Swedes halted in ad-ban efforts

This month marks the closing chapter on the Swedish presidency in the European Union and its unfulfilled agenda to ban TV kidvertising Europe-wide. Sweden placed the matter at the top of its priority list when it took over the rotating EU...
June 1, 2001

This month marks the closing chapter on the Swedish presidency in the European Union and its unfulfilled agenda to ban TV kidvertising Europe-wide. Sweden placed the matter at the top of its priority list when it took over the rotating EU leadership position in January, but the uphill battle for the unpopular initiative was halted in April when an EU Commission-funded study published an evaluation endorsing self-regulation by the TV industry. Examining existing legislation, regulation and complaints in the 15 EU countries, the study concludes that TV is already the most tightly regulated medium, and recommended that no further legislation be imposed.

In its original form, the Swedes’ proposal sought to completely eliminate any advertising to children in Europe. However, its staunch stance has been gradually diluted to advocate the introduction of regulations or codes of practice that are applicable across the board so the industry can be regulated on a pan-European level.

One of the problems the proposal attempts to address is the wide variance of restrictions from country to country. For example, in Sweden and Norway, TV advertising directed at children under 12 is not permitted, and there is a complete ad ban during preschool programming. In the Flemish region of Belgium, ads are banned five minutes before and after kids programs, while in French Belgium there’s a ban on kidvertising for shows under 30 minutes in length. Kids from the U.K., however, are exposed to the largest amount of TV advertising in Europe, according to Maria Gasste, a spokesperson from the presidency.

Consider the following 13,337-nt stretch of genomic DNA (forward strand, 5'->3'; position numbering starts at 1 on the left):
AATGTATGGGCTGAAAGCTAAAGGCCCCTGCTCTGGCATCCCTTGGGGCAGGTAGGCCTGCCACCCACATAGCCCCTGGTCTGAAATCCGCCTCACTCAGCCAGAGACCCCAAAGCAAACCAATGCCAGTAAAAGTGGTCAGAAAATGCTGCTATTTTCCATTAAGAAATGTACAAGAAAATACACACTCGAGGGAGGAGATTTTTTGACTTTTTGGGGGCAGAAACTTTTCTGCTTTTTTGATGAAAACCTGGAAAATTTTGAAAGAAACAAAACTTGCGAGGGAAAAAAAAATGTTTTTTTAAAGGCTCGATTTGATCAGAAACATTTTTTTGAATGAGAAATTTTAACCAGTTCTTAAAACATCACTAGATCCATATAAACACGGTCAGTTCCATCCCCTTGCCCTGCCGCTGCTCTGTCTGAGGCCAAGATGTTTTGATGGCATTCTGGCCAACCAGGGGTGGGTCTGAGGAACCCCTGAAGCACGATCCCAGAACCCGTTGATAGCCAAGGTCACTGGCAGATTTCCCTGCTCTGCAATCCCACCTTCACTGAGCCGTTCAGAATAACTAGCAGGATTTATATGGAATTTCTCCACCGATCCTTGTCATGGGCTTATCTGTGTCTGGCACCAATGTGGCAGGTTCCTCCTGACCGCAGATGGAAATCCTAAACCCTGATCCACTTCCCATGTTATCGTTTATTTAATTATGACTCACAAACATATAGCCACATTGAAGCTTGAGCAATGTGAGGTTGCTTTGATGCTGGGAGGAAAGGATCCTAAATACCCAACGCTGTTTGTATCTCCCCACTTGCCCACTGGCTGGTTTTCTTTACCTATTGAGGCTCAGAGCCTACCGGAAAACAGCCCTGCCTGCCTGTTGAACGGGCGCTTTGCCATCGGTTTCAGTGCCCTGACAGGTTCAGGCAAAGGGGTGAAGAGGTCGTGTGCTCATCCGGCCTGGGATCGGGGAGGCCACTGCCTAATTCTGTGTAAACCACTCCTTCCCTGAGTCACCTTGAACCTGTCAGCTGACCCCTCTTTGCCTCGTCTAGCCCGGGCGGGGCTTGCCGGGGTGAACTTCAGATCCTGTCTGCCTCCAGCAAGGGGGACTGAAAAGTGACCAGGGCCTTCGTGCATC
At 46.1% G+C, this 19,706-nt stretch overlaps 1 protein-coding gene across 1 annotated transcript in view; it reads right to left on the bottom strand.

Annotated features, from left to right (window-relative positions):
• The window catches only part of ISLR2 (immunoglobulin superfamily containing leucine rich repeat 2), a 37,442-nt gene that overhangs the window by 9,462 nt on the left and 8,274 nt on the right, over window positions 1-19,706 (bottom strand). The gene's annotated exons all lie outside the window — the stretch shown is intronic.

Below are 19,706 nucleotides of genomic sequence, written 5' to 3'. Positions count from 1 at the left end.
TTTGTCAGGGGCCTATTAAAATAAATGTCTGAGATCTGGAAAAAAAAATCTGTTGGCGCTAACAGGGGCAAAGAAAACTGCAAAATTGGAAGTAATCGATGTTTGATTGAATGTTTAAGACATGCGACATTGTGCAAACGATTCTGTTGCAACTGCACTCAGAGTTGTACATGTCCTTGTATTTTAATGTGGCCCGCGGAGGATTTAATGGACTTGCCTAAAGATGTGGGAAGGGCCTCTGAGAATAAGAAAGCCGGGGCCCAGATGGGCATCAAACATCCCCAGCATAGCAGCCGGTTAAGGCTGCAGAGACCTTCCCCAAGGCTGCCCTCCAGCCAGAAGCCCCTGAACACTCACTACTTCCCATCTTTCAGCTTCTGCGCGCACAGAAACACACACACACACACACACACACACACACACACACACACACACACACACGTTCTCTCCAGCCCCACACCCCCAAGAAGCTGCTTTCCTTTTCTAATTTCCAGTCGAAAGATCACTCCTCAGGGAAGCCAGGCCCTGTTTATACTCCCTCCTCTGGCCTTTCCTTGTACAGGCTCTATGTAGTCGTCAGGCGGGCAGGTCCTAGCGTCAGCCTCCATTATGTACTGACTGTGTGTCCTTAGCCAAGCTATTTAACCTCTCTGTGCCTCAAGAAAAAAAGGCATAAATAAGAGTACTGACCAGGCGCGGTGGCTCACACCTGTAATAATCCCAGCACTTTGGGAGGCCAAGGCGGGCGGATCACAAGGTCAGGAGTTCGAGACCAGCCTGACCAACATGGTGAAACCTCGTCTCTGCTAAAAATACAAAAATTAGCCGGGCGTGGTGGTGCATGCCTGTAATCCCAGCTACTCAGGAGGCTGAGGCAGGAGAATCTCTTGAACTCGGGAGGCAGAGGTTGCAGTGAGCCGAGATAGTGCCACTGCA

But standardization across the EU board isn’t the answer, says David Ferguson, president of London-based Cinar Europe.

He believes each country has unique characteristics that aren’t taken into account with a unilateral approach to regulation. ‘It should be within the rights of every state to regulate its own situation to reflect its own culture.’ To do otherwise, he says, would be like ‘trying to teach Germans math using an American curriculum.’

The cuts would most directly affect localized fare, says Ferguson. ‘When we’re talking about producing kids programming that reflects European life, they need money,’ he says. ‘If you take away ad revenue as a funding source, the broadcasters have to rely heavily on simply acquiring foreign products, which is not indicative of the culture that they’re supposed to be providing for.’

Roch Lener, president and CEO of France-based Millimages, believes that any country that outlaws advertising for kids programs will be killing its own animation industry. If the proposal were to go through, ‘broadcasters would not commission shows from their own country; they would buy from abroad, from countries that have the financial means to produce independently,’ he claims.

Marc-Antoine d’Halluin, group managing director for Fox Kids Europe, agrees with both Ferguson and Lener. ‘It would be a disaster and would basically kill the European animation production industry,’ says d’Halluin. ‘Not to mention the number of casualties in terms of tens of thousands of jobs [that would be lost]. It would basically translate into European broadcasters sourcing their programming from the U.S. and Asia. All the local production entities would have to close because the channels will no longer have any budget to fund or co-fund local production.’

Despite these scary ‘What if’ scenarios, the TV industry has found another ally in EU Commissioner Viviane Reding, who carries considerable weight over the EU presidency. Responsible for matters concerning education and culture, she believes the television industry has shown it is complying with the present EU-developed TV Directive (Television Without Frontiers), which lays down requirements on how kidvertising is to be designed so it doesn’t present any kind of undue influence or danger.

Up for revision at the end of 2002, the Directive is open to debate and commission proposals, but Reding finds no reason to tighten the rules and has no intention of putting the Swedish proposal forward. She claims it is unfair to discriminate between the media-a ban on TV advertising should also apply to the Internet and print media, for example. Reding also believes that a ban on advertising would decimate the ability of commercial TV to invest in high-quality programs for children.

Despite Sweden’s departure, the debate promises to rage on since Belgium takes over the reins of the EU presidency in July. Backing the Swedes, the new leaders plan to continue the seemingly fruitless battle.

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